I love the idea of an age limit, simply because it will make the college game better in a few years. Can you imagine how much fun it would have been to watch Amare or Lebron in college? I would think the NCAA would like the idea of it. They would make a ton of money from people watching Lebron on TV.

Not to mention a lot of High Schoolers would actually get a chance to learn how to play.

If the players go to college, and don't care about the education who cares? I mean they were just going into the league anyways, so maybe they will actually learn a thing or two in school? Maybe Darius Miles wouldn't be such a jackass if he had a college coach looking out for him for two years instead of the Clipper organization.....


Not to mention the draft would actually be worth something for more than the top 5 picks.
 

cly2tw

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I think that shortening the contract length is the most crucial. Not only is it good for the owners, it's also fair to the majority of the players. If one is still good after 4-5 with one contract, he will earn his next one no matter what. If too many players underperform with a lengthy contract, it squeezes the cap room left for currently more deserving players to get a reasonable contract. Thus, shorter contract is fair for the majority.

Given this issue solved, annual increase of 8% and 5% instead of 12.5% and 10% should be good.

As to the exceptions, it should be discussed together with the overall cap. With the other contraints above already in place, the role of the salary cap to control the overall salary expense is reduced, so that we can increase it a bit, say by 10%. Then, I'd propose to pool both the current MLE and the 1.5mil exception together as exception for teams over the now higher cap, with the constraints of:
1. Signing at most 3 players with this total of say 6.4mil.
2. The highest 1st year salary is say 3.7; the lowest 1.3.

With higher general cap, more teams can offer more good players adequate "large" contracts, while the pooled exception players get reasonably more beyond the minimum. With the luxary tax as the soft cap, this system is more flexible and thus serving the combined interest of the league in the long run better.
 

elindholm

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But they are talking about increasing the actual cap. I would think the increase would be more than 1.7 they loose in the MLE split.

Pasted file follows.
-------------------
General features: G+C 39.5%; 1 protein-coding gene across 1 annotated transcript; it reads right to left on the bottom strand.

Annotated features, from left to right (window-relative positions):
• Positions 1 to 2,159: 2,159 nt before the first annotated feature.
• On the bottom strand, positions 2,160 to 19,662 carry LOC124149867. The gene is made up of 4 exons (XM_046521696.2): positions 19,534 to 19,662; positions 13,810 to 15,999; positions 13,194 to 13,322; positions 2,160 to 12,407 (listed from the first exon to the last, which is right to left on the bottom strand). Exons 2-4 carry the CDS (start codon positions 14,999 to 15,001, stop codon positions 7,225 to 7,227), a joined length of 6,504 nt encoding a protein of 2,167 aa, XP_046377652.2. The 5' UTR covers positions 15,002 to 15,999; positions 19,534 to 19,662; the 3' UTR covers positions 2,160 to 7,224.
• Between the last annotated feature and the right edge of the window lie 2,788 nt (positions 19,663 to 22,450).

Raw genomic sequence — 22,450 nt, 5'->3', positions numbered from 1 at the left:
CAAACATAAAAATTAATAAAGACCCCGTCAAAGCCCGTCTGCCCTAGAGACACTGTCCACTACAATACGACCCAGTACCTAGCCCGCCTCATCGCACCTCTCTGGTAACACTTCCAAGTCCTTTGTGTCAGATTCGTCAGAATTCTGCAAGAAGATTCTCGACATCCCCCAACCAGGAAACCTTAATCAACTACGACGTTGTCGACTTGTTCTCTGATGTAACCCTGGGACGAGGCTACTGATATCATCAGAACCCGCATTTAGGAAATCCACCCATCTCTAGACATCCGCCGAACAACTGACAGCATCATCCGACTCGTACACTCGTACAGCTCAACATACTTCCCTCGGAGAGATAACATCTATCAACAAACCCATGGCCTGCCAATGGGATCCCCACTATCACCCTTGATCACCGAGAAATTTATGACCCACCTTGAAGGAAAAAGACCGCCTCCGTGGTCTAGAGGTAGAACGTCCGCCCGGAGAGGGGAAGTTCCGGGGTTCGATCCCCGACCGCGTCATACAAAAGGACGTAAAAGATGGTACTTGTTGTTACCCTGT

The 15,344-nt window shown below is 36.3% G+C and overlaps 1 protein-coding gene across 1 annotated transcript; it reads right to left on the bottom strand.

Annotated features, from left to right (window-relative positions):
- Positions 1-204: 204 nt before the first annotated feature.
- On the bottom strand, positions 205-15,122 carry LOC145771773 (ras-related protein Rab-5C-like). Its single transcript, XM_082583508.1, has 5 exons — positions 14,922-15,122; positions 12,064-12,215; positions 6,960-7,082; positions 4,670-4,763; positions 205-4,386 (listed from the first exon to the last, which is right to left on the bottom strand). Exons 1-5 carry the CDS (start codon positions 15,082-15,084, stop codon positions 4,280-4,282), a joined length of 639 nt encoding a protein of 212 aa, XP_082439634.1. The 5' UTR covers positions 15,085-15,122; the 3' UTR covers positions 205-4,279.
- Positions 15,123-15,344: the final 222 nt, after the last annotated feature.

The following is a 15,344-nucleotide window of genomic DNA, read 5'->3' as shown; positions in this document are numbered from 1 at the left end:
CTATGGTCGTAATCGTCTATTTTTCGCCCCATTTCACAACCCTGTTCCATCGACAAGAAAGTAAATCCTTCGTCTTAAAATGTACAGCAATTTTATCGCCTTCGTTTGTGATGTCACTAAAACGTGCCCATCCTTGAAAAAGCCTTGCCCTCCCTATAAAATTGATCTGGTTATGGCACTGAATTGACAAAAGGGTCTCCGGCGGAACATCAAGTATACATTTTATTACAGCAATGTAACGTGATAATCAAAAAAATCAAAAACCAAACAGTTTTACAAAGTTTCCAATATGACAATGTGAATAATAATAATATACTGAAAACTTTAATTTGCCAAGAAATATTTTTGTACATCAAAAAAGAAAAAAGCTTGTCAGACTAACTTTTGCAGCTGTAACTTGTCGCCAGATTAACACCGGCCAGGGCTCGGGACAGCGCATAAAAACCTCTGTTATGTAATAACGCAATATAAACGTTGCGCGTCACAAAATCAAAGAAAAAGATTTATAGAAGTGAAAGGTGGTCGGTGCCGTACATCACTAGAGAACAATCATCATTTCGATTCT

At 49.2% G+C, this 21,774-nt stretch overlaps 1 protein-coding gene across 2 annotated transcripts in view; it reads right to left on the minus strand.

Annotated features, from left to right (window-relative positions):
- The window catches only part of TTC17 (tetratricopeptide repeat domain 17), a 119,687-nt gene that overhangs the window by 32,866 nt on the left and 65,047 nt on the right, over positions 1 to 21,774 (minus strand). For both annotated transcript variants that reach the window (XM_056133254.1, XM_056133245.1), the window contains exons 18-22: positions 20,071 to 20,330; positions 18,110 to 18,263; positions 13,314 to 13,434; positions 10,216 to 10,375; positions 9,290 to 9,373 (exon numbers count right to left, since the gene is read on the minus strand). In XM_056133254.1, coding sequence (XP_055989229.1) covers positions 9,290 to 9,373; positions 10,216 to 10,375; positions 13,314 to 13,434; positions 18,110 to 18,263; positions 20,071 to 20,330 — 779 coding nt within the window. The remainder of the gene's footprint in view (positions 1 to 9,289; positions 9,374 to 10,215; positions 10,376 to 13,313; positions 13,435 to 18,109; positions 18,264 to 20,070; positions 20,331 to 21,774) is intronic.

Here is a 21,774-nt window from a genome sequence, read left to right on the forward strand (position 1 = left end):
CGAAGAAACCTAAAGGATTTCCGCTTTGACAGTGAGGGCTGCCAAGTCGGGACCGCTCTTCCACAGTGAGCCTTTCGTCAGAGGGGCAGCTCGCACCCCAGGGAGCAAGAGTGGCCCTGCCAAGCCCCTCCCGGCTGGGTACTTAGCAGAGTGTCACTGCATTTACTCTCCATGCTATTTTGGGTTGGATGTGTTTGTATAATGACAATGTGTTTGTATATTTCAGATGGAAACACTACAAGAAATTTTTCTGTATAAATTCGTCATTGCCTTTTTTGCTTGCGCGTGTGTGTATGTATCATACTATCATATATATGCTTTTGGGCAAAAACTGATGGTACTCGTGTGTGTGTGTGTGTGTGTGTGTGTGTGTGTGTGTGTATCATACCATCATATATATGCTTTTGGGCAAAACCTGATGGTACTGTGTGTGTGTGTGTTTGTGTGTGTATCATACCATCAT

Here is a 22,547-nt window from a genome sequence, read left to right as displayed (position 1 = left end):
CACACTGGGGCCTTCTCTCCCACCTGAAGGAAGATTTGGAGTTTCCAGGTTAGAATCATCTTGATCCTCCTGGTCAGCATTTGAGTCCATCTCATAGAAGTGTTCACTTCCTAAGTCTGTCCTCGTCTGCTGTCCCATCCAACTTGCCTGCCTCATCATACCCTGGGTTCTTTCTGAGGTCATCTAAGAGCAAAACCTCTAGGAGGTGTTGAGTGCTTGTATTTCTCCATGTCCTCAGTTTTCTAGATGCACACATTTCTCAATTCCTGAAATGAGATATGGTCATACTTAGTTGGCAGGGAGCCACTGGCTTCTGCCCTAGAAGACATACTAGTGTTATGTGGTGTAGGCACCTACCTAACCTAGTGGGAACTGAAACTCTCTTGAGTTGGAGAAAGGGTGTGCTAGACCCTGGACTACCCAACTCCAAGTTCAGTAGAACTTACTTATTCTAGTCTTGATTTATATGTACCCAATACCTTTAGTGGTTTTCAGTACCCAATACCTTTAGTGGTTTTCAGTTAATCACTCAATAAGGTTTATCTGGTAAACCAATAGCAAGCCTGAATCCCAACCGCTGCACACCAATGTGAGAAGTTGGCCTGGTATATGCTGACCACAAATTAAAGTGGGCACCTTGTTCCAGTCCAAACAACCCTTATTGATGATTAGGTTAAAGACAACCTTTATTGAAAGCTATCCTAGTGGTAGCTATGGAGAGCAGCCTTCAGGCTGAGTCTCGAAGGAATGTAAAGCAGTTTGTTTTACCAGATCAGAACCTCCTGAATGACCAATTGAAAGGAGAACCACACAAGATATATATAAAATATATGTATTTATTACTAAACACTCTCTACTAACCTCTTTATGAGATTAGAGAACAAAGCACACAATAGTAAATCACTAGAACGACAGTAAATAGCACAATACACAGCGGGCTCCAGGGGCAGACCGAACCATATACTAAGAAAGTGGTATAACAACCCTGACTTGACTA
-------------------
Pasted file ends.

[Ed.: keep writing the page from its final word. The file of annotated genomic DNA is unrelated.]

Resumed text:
Right, but the actual cap number doesn't matter that much to most teams. Everyone gets the full MLE, no matter how much they're over the cap. (Technically they get it even if they're under, but that's another discussion...) Chances are most teams are going to live over the cap no matter where it is, so they'll still have only the MLE to work with to attract new free agents.

I would actually prefer if the MLE was only available every 2 or 3 years to a team.

I could see that working well.

If the players go to college, and don't care about the education who cares?

Remember you're talking to a college professor. Not to make too big a deal of it, but it's an affront to all of higher education. We aren't here to babysit the next generation of spoiled multimillionaires.
 

myrondizzo

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the age limit would be cool i think but what about kids that dont get good enough grades to get into a school do they sit and rot for two years although it might only be one if they got held back. i guess they could go play over seas for a couple seasons. how sad would that be if amare had gone over seas and blown out his knee.
i also like the minor league system idea maybe the highschool kids could be placed there until they are 20.
 
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sunsfn

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The ones that have a hard time with grades could probably get into a junior college where the grade requirement is not high..??
 

thegrahamcrackr

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elindholm said:
Remember you're talking to a college professor. Not to make too big a deal of it, but it's an affront to all of higher education. We aren't here to babysit the next generation of spoiled multimillionaires.


:p

I see what you are saying, but I also think that most people go to college in order to get as much training for their future jobs as possible. Liberal Arts majors are on a steady decline. So do you consider it babysitting the next generation of spoiled multimillionaires if you have the top businessmen in your class, who may only be taking music because it fulfills a graduation requirement (and not because of interest)?

The way I see it, most of these basketball players would go to college in order to get prepared for the pros. However, it would benefit a lot of these kids in more than just basketball to attend college. Think of all the players who aren't as good as they thought, and would be out of the pros within a year or two. If they get sent to college and don't loose their eligibility, they may actually walk away with a degree and a shot to do something else with their life.
 

elindholm

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So do you consider it babysitting the next generation of spoiled multimillionaires if you have the top businessmen in your class, who may only be taking music because it fulfills a graduation requirement (and not because of interest)?

That's a valid philosophical question. Fortunately for me, the college where I teach is structured such that I don't get many students in that situation, but if I got more, then yes, I imagine I would find it a waste of time.